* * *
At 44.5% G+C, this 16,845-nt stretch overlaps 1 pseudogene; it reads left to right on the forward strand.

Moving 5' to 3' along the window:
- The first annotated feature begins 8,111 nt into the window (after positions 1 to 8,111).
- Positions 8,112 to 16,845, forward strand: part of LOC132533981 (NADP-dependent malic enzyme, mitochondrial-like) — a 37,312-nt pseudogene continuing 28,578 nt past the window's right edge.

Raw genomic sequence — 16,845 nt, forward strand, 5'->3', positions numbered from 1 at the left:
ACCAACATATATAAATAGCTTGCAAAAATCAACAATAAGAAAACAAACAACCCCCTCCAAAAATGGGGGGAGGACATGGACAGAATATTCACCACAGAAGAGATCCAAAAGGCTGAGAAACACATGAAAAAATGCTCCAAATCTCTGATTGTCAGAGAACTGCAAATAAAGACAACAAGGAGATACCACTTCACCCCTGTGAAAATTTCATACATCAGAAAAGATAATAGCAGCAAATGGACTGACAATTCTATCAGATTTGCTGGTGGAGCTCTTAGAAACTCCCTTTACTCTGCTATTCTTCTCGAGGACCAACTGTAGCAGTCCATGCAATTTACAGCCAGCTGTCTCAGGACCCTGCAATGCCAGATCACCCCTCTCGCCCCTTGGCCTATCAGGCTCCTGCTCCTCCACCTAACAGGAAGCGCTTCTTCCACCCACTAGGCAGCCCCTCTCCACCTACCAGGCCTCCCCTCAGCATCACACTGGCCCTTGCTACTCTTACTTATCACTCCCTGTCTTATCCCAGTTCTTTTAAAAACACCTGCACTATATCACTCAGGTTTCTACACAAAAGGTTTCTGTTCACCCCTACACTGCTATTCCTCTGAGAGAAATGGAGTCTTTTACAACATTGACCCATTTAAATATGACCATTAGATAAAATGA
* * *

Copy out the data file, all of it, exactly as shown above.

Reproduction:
At 44.5% G+C, this 16,845-nt stretch overlaps 1 pseudogene; it reads left to right on the forward strand.

Moving 5' to 3' along the window:
- The first annotated feature begins 8,111 nt into the window (after positions 1 to 8,111).
- Positions 8,112 to 16,845, forward strand: part of LOC132533981 (NADP-dependent malic enzyme, mitochondrial-like) — a 37,312-nt pseudogene continuing 28,578 nt past the window's right edge.

Raw genomic sequence — 16,845 nt, forward strand, 5'->3', positions numbered from 1 at the left:
ACCAACATATATAAATAGCTTGCAAAAATCAACAATAAGAAAACAAACAACCCCCTCCAAAAATGGGGGGAGGACATGGACAGAATATTCACCACAGAAGAGATCCAAAAGGCTGAGAAACACATGAAAAAATGCTCCAAATCTCTGATTGTCAGAGAACTGCAAATAAAGACAACAAGGAGATACCACTTCACCCCTGTGAAAATTTCATACATCAGAAAAGATAATAGCAGCAAATGGACTGACAATTCTATCAGATTTGCTGGTGGAGCTCTTAGAAACTCCCTTTACTCTGCTATTCTTCTCGAGGACCAACTGTAGCAGTCCATGCAATTTACAGCCAGCTGTCTCAGGACCCTGCAATGCCAGATCACCCCTCTCGCCCCTTGGCCTATCAGGCTCCTGCTCCTCCACCTAACAGGAAGCGCTTCTTCCACCCACTAGGCAGCCCCTCTCCACCTACCAGGCCTCCCCTCAGCATCACACTGGCCCTTGCTACTCTTACTTATCACTCCCTGTCTTATCCCAGTTCTTTTAAAAACACCTGCACTATATCACTCAGGTTTCTACACAAAAGGTTTCTGTTCACCCCTACACTGCTATTCCTCTGAGAGAAATGGAGTCTTTTACAACATTGACCCATTTAAATATGACCATTAGATAAAATGA